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As New York artist James Siena tells it, the small town of Otis in Western Massachusetts (incorporated in 1810) has only ever been distinguished for two things: an early nudist colony, established in 1933, and the house of Squire Lester Filley, a noted lawyer, member of the State Legislature and founder of the local Episcopal church. Read More
James Siena In 2004 we rented a house in the Berkshires for part of the summer and picked up a book of real estate listings for fantasy’s sake Read More
At the end of the eight-page description of Diego Velazquez’ Las Meninas (1656) that opens The Order of Things, Michel Foucault acknowledged a fundamental snag in his undertaking Read More
Read MoreWe are very pleased that the dialogue initiated in Peter Parshall’s Inaugural Lecture for the Association of Print Scholars, “Why Study Prints Now?,” continues in this issue of Art in Print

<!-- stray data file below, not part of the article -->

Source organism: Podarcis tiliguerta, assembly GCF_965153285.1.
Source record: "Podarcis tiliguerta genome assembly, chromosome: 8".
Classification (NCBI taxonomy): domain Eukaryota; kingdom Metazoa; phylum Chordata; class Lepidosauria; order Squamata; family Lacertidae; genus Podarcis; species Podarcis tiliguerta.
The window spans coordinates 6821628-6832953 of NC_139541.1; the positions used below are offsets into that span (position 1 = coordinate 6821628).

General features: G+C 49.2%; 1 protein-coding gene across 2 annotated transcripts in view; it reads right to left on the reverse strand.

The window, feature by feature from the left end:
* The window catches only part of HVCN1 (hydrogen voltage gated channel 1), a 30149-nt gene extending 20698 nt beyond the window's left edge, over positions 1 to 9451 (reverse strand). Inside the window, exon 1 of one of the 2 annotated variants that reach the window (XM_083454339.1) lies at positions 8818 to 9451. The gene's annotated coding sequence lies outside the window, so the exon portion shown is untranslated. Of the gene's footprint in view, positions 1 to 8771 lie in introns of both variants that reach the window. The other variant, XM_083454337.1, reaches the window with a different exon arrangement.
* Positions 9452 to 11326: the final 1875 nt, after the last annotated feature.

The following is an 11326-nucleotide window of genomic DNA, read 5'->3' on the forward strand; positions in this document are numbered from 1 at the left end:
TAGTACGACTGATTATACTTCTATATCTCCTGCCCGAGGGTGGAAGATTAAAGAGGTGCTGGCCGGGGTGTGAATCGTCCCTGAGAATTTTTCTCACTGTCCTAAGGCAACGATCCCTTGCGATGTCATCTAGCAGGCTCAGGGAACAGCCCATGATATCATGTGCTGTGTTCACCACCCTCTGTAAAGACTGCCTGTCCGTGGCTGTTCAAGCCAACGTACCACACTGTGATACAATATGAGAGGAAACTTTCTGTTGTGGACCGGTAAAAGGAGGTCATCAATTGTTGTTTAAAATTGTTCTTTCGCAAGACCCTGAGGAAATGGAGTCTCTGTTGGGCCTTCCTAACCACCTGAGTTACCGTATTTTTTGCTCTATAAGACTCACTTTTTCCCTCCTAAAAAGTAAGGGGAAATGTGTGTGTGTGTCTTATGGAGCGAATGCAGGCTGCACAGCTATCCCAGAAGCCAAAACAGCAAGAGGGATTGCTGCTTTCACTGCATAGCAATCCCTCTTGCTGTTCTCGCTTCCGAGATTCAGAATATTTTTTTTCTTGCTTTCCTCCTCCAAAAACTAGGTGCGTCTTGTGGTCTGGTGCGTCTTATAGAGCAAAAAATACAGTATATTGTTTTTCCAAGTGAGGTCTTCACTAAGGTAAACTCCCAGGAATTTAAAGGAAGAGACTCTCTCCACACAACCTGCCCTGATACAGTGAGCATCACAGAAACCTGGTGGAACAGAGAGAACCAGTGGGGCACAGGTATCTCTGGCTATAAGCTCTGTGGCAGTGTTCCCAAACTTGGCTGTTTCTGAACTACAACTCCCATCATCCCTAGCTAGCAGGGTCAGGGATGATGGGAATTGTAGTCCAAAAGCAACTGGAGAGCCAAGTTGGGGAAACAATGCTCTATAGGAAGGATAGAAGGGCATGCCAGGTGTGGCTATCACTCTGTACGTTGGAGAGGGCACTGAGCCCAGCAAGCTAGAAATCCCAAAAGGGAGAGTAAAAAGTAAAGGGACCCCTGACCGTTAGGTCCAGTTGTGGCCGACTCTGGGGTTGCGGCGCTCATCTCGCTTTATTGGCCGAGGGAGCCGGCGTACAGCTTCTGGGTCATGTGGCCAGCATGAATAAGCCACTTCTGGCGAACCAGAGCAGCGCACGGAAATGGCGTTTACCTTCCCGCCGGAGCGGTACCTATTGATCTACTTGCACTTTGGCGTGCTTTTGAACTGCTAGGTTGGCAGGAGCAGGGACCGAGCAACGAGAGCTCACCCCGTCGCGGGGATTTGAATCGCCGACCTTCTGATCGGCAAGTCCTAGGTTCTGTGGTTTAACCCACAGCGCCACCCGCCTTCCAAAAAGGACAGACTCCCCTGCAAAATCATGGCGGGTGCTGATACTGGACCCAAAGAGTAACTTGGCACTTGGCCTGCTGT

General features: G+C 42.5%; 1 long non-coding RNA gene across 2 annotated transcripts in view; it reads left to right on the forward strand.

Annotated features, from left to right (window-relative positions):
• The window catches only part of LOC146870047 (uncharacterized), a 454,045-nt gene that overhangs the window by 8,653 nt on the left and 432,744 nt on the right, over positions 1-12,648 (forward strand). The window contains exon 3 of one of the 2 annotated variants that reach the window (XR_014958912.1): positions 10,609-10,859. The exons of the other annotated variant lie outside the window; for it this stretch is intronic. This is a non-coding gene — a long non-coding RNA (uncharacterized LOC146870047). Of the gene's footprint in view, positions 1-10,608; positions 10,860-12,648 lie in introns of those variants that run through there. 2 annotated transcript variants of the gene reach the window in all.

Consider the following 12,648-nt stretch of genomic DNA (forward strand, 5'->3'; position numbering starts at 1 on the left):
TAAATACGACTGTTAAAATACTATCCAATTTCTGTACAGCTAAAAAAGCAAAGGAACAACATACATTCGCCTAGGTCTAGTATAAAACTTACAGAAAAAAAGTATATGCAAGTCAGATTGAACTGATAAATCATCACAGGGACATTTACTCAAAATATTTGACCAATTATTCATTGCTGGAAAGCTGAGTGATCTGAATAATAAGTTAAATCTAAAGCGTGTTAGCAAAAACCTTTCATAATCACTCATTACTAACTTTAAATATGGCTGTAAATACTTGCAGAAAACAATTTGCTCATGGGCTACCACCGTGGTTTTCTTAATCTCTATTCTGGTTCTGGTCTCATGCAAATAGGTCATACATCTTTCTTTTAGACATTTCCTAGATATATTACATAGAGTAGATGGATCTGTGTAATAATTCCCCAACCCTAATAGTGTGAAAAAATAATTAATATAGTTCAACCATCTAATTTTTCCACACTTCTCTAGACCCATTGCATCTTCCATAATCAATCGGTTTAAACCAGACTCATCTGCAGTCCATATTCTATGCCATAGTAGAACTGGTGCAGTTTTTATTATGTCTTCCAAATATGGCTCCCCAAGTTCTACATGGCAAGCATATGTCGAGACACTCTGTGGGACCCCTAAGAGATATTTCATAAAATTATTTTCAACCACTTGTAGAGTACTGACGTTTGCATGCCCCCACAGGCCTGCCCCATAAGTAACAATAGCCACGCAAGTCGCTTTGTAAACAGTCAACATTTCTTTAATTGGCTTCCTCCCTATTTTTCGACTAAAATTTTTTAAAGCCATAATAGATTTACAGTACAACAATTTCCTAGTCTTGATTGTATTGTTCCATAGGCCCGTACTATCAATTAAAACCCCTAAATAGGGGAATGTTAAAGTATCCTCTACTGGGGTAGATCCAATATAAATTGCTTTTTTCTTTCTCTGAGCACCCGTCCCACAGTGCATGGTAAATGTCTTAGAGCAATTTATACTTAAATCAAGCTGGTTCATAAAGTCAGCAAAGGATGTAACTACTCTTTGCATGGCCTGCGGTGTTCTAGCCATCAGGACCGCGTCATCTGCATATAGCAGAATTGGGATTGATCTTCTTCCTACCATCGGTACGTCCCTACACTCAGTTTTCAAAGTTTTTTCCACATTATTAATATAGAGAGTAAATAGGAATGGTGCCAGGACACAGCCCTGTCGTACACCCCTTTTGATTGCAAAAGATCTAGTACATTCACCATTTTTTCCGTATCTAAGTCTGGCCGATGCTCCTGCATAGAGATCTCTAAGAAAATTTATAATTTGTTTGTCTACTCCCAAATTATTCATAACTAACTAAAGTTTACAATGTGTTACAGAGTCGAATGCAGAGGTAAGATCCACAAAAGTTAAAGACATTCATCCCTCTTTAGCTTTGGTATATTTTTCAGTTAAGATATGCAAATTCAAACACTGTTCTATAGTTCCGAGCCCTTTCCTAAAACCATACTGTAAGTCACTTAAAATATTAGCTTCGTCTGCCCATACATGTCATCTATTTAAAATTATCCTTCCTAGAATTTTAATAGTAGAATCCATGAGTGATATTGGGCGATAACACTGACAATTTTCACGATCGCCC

Read MoreOver the last half-millennium prints have found their way into every corner of the pictorial and plastic arts and in many ways can be understood as a binding medium in the history of Western art from the early modern period to the present
Read MoreIn 1987, during the fall semester of my first year in a settled teaching job, I went to Lawrence, Kansas, for a conference in honor of the “Little Masters” exhibition curated by Stephen Goddard, and there I was introduced to Peter Parshall
Read MoreToward the end of his 2015 lecture to the Association of Print Scholars, Peter Parshall discussed the ordering of art objects according to the “material factor [that] has long been a standard basis for curatorial alignments.”
Read MoreArt in Art in Print is an irregular, ongoing series of projects in which artists create art within the journal—not a piece of art that exists somewhere else and is reproduced in the journal, but a project designed specifically for the material, technological and social context of Art in Print. We are pleased to present Alexander Massouras' The Real and the Imaginary as the fifth of these projects.
On the subcontinent, Indian lithographs of the gods are displayed everywhere, from temples to taxicabs, and revered by millions as a means to darshan, or communion with the gods Read More